To be one of "the middling sort" in urban England in the late seventeenth or eighteenth century was to live a life tied, one way or another, to the world of commerce. In a lively study that combines narrative and alternately poignant and hilarious anecdotes with convincing analysis, Margaret R. Hunt offers a view of middling society during the hundred years that separated the Glorious Revolution from the factory age. Thanks to her exploration of many family papers and court records, Hunt is able to examine what people thought, felt, and valued. She finds that early capitalism and early modern family life were far more insecure than their "classical" models supposed.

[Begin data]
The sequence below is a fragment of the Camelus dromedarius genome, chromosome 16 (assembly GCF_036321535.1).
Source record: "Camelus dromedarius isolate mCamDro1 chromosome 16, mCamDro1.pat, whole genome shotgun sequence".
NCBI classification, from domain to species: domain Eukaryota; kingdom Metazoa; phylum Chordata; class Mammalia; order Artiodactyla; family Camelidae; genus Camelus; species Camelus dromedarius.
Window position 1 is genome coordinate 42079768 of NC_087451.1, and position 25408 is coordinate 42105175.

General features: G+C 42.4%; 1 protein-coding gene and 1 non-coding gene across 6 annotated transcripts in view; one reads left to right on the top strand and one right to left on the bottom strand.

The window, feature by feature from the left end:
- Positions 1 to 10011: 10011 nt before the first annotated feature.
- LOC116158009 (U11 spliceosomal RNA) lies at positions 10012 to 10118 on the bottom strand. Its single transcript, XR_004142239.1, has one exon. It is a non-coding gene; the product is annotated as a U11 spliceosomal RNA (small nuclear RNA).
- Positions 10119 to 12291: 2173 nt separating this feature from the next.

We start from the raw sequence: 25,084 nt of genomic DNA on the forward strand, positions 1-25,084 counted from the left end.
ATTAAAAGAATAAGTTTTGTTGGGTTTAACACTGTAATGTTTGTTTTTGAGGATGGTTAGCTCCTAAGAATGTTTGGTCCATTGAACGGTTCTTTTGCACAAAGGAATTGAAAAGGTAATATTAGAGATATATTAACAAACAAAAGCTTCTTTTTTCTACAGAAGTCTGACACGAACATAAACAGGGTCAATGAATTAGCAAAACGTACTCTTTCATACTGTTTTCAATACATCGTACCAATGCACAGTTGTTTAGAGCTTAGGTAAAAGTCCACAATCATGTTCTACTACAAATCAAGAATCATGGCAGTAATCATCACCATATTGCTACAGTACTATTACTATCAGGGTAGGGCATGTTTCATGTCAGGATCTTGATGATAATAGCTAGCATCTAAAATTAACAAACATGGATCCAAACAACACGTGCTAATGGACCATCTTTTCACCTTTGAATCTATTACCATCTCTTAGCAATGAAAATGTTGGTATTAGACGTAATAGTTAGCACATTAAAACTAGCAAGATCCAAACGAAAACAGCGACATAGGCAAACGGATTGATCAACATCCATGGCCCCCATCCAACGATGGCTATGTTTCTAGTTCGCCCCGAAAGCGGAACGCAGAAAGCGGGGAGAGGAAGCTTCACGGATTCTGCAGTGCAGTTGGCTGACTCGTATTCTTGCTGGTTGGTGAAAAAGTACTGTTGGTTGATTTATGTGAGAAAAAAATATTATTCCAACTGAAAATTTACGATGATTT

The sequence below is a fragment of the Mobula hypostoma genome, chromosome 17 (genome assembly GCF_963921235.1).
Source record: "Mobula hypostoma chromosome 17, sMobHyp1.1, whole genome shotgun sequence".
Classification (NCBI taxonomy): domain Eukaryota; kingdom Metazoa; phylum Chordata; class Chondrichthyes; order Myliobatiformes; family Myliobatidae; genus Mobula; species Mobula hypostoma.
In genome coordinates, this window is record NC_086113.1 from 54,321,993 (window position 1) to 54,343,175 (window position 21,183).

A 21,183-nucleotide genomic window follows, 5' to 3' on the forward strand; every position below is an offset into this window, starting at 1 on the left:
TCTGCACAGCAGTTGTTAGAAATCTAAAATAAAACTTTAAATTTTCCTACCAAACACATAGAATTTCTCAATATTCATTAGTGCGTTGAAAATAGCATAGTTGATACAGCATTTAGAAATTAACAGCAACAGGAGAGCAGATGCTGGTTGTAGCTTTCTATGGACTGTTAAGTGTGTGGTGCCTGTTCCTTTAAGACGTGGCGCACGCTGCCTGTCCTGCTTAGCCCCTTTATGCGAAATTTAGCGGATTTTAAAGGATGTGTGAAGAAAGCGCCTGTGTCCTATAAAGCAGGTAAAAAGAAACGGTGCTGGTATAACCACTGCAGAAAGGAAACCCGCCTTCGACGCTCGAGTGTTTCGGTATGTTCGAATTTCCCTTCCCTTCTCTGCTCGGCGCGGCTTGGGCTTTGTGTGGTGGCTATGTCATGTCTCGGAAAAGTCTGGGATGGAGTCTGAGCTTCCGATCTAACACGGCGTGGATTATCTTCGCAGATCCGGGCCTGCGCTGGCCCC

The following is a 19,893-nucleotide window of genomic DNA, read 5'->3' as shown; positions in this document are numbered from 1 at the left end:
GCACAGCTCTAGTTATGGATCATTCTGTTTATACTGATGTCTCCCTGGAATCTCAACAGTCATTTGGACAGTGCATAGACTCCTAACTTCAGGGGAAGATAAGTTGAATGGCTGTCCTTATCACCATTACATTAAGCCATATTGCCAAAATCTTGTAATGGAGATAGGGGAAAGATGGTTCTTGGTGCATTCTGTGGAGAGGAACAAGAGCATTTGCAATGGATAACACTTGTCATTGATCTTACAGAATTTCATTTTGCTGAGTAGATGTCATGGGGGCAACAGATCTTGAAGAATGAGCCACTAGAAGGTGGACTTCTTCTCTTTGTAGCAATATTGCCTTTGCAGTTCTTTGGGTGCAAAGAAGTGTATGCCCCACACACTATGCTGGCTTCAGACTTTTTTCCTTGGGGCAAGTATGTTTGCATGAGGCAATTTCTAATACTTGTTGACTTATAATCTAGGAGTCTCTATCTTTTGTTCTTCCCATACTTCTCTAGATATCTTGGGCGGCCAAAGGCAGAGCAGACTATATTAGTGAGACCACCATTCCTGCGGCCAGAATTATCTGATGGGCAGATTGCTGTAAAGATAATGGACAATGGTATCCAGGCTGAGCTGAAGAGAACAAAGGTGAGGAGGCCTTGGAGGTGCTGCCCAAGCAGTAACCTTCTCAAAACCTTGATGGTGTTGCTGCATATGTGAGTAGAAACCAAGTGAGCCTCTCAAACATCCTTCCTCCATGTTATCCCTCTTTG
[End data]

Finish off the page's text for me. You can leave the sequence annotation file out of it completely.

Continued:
Commercial needs and social needs coincided to a large extent. The family is central to Hunt's story, and she shows how financial struggles brought conflict, ambiguity, and tension to the home. She investigates the way gender intertwined with class and family hierarchy and the way many businesses survived as precarious successes, secured through the sacrifices made by female as well as male family members.
The Middling Sort offers a dynamic portrait of a society struggling to minimize the considerable social and psychic dislocation that accompanied England's launch of a full-scale market economy.